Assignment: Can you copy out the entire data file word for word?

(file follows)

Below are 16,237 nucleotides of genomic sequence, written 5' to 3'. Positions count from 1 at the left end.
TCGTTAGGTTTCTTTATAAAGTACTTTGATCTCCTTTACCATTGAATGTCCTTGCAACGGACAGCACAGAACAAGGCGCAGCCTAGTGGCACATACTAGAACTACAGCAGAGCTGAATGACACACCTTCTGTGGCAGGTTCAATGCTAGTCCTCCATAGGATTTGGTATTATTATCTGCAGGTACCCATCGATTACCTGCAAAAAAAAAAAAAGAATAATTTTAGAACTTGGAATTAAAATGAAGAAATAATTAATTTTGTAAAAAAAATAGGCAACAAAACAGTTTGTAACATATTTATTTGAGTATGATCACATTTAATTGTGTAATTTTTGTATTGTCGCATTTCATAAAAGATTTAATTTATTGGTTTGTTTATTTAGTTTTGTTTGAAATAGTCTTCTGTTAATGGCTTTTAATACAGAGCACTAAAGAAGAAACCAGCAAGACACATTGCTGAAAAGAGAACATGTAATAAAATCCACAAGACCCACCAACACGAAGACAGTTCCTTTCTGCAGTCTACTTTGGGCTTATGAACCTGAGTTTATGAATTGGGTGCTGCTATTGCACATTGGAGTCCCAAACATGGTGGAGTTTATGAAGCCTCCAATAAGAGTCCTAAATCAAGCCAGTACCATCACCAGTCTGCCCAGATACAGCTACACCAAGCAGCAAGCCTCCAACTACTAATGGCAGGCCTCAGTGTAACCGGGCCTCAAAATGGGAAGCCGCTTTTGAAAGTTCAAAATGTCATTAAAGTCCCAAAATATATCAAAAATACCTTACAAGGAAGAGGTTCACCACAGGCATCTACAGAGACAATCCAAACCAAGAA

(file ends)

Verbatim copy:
Below are 16,237 nucleotides of genomic sequence, written 5' to 3'. Positions count from 1 at the left end.
TCGTTAGGTTTCTTTATAAAGTACTTTGATCTCCTTTACCATTGAATGTCCTTGCAACGGACAGCACAGAACAAGGCGCAGCCTAGTGGCACATACTAGAACTACAGCAGAGCTGAATGACACACCTTCTGTGGCAGGTTCAATGCTAGTCCTCCATAGGATTTGGTATTATTATCTGCAGGTACCCATCGATTACCTGCAAAAAAAAAAAAAGAATAATTTTAGAACTTGGAATTAAAATGAAGAAATAATTAATTTTGTAAAAAAAATAGGCAACAAAACAGTTTGTAACATATTTATTTGAGTATGATCACATTTAATTGTGTAATTTTTGTATTGTCGCATTTCATAAAAGATTTAATTTATTGGTTTGTTTATTTAGTTTTGTTTGAAATAGTCTTCTGTTAATGGCTTTTAATACAGAGCACTAAAGAAGAAACCAGCAAGACACATTGCTGAAAAGAGAACATGTAATAAAATCCACAAGACCCACCAACACGAAGACAGTTCCTTTCTGCAGTCTACTTTGGGCTTATGAACCTGAGTTTATGAATTGGGTGCTGCTATTGCACATTGGAGTCCCAAACATGGTGGAGTTTATGAAGCCTCCAATAAGAGTCCTAAATCAAGCCAGTACCATCACCAGTCTGCCCAGATACAGCTACACCAAGCAGCAAGCCTCCAACTACTAATGGCAGGCCTCAGTGTAACCGGGCCTCAAAATGGGAAGCCGCTTTTGAAAGTTCAAAATGTCATTAAAGTCCCAAAATATATCAAAAATACCTTACAAGGAAGAGGTTCACCACAGGCATCTACAGAGACAATCCAAACCAAGAA